Retirees unwilling to sacrifice their home to cover social care costs

As the government prepares to consult the cost of social care, new research from Aegon reveals that most retirees are unwilling to sacrifice their home to cover social care costs. 

The population of the UK is ageing, and people's life expectancies are longer than ever. By 2040, nearly one in four people in the UK will be aged over 65, according to a recent Age UK report. But the country has little money set aside for elderly care, at either the state or individual level.

Many people assume the National Health Service (NHS) can be relied upon to provide care for elderly relatives. But while the NHS can step in under circumstances of urgent need, most families have to fund care costs themselves or rely on cash-strapped councils whose budgets have been cut and who can now only provide the bare minimum. 

Currently, it is estimated that one million older people who need social care in the UK are not getting the support they need.

Ahead of the 2017 General Election, Theresa May was criticised for trying to levy a ‘dementia tax’. The prime minister’s decision came after Conservative party proposals to make people pay more of the costs of social. She then u-turned on the policy by promising a limit on the amount people will have to pay for their care. It is likely that the value of the person’s home will be included when assessing whether the individual had sufficient assets to pay towards their care. 

But Aegon’s research found this may prove unpopular with 61 per cent of those surveyed objecting to the value of the home being included. Objections were highest among older groups, which illustrates the high proportion of home ownership in this group. Almost three quarters (73 per cent) of those above age 65 said they would be reluctant to sacrifice their home.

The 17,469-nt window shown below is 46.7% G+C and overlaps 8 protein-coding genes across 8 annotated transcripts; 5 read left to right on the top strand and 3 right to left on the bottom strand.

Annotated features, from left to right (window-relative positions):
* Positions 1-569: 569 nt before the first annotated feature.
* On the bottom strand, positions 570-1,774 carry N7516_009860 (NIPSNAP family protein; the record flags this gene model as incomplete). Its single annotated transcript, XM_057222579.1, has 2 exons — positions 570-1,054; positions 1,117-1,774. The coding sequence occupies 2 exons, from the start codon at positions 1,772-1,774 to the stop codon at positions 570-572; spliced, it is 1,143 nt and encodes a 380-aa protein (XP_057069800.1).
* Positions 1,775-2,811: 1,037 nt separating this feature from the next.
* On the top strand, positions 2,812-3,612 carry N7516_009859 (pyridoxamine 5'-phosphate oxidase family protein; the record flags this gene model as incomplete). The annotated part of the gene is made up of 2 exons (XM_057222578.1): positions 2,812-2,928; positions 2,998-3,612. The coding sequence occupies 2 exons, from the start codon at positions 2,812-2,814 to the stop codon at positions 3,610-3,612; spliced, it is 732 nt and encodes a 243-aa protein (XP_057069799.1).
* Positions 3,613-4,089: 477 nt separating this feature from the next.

Only one in four believe the government should pay all costs, perhaps recognising that this could place an unreasonable burden on future taxpayers. 

As part of the deal on funding care costs, 87 per cent believe there should be an overall limit on how much any individual needs contribute. 

When given a range of options regarding how they were likely to make advance provision for social care costs, two fifths said they would use their pension (43 per cent). One in five (22 per cent) expressed interest a social care insurance policy. The least popular option was a new social care Isa, favoured by 18 per cent.

Steven Cameron, pensions director at Aegon, says: ‘We should celebrate the fact that on average, people in the UK are living longer, but at the same time we need to face up to the growing crisis around how we pay for the increasing number of elderly who’ll need some form of social care.’ 

He adds: ‘Taking people’s house value into account when determining if people have sufficient assets to be paying for care may prove controversial with a clear majority of people unwilling to sacrifice their home.’  

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